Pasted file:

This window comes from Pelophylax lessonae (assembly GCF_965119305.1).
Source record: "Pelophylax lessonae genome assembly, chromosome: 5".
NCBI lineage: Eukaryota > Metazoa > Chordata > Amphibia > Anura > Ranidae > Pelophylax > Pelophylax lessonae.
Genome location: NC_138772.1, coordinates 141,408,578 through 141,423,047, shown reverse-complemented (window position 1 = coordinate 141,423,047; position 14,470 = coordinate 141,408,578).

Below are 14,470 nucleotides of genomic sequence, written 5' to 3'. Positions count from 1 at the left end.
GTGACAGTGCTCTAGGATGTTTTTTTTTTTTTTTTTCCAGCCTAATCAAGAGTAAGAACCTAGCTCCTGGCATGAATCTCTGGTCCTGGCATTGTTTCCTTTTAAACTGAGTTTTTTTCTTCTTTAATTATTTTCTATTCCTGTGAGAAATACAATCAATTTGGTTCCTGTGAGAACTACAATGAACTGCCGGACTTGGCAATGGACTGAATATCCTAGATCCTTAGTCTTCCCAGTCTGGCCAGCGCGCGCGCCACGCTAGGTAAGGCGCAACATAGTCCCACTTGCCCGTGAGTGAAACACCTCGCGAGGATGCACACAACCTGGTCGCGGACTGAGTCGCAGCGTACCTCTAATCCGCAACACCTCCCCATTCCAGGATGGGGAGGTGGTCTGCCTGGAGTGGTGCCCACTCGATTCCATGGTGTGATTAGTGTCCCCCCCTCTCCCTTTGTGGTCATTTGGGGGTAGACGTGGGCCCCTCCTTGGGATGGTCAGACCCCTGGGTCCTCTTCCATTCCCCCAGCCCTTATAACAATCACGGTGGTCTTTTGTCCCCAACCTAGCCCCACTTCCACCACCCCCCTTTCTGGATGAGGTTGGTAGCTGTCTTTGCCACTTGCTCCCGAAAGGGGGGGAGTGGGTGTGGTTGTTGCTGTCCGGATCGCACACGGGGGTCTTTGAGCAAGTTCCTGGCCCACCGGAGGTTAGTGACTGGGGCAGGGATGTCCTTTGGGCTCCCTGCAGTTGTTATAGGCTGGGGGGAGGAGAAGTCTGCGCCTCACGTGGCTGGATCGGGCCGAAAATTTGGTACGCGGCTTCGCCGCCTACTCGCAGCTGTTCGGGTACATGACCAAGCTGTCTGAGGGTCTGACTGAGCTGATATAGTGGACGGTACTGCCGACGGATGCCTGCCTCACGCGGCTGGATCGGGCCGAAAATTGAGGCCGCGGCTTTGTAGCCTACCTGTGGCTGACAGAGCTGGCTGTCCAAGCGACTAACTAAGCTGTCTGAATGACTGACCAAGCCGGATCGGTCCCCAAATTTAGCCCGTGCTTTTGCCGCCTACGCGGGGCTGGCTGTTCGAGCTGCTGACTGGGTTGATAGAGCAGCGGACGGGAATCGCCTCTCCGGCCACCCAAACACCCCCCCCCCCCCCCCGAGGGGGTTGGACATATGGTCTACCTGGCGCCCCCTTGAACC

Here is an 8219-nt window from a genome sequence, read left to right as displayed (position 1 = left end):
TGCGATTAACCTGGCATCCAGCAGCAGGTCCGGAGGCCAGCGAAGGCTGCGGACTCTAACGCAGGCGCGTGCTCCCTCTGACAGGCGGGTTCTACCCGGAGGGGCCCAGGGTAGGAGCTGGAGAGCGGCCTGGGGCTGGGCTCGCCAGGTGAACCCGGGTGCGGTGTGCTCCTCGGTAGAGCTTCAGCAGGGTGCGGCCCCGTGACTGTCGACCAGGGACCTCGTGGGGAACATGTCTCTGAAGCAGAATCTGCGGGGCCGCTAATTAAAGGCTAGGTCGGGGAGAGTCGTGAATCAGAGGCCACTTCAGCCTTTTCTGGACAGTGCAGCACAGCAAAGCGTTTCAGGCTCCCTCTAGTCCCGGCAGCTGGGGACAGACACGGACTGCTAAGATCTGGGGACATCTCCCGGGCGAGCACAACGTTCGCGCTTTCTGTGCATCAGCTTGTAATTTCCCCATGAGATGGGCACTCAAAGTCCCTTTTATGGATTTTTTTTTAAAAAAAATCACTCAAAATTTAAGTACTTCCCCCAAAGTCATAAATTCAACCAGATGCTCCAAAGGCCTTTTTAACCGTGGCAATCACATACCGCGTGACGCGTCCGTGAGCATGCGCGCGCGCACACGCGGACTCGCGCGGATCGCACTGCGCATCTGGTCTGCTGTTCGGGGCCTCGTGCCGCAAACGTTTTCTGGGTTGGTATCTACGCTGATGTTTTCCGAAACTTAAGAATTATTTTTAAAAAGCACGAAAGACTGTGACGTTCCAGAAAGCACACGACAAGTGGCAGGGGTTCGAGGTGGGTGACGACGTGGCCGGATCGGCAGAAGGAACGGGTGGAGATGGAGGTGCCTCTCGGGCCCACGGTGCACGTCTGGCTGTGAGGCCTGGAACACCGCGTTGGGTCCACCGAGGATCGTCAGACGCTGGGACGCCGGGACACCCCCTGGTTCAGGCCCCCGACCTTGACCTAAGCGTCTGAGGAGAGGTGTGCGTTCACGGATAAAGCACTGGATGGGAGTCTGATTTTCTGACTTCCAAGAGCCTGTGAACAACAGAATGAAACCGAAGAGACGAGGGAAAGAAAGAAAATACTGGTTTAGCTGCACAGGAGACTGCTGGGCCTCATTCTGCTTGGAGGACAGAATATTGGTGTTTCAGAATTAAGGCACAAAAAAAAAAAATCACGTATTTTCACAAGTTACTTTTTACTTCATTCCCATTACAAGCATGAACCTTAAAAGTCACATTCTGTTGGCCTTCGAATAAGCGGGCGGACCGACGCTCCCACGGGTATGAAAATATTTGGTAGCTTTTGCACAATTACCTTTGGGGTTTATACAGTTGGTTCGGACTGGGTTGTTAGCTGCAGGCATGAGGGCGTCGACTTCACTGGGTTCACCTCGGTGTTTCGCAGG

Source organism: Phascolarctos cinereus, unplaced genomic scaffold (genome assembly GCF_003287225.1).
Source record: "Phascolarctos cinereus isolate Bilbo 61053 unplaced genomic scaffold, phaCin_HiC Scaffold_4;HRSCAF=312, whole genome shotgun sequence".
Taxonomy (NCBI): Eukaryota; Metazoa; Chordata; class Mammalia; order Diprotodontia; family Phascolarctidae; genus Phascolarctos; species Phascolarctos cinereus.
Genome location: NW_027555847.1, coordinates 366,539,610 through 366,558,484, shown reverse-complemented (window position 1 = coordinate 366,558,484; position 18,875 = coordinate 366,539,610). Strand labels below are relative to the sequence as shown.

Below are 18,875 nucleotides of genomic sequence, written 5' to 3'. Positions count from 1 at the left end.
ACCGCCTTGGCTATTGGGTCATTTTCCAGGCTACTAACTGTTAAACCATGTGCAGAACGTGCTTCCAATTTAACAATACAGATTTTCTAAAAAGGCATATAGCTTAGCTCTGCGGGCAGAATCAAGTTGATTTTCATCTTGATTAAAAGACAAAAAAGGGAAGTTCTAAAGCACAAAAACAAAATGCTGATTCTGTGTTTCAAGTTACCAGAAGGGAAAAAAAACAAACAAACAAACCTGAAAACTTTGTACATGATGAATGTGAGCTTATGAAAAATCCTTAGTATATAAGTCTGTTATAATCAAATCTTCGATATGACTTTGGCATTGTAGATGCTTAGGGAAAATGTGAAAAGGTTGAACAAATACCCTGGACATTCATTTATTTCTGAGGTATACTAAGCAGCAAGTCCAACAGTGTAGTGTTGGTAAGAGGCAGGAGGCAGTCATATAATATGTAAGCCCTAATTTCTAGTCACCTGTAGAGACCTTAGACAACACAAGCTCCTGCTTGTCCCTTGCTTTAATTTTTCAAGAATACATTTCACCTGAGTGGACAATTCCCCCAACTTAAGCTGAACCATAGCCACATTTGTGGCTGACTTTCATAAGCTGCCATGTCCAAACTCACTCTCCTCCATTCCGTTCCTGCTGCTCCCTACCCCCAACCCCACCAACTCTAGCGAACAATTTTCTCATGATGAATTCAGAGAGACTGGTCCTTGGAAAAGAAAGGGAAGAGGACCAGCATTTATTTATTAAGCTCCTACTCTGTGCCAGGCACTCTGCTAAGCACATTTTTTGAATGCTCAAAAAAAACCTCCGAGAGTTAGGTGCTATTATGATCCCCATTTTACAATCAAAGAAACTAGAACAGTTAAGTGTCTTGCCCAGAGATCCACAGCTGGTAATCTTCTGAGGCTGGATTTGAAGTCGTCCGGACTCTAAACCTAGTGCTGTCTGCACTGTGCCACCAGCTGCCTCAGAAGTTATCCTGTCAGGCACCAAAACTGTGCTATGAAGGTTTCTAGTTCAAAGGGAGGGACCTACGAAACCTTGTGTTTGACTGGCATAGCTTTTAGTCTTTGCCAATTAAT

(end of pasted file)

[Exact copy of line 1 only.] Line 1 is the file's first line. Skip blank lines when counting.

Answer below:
This window comes from Pelophylax lessonae (assembly GCF_965119305.1).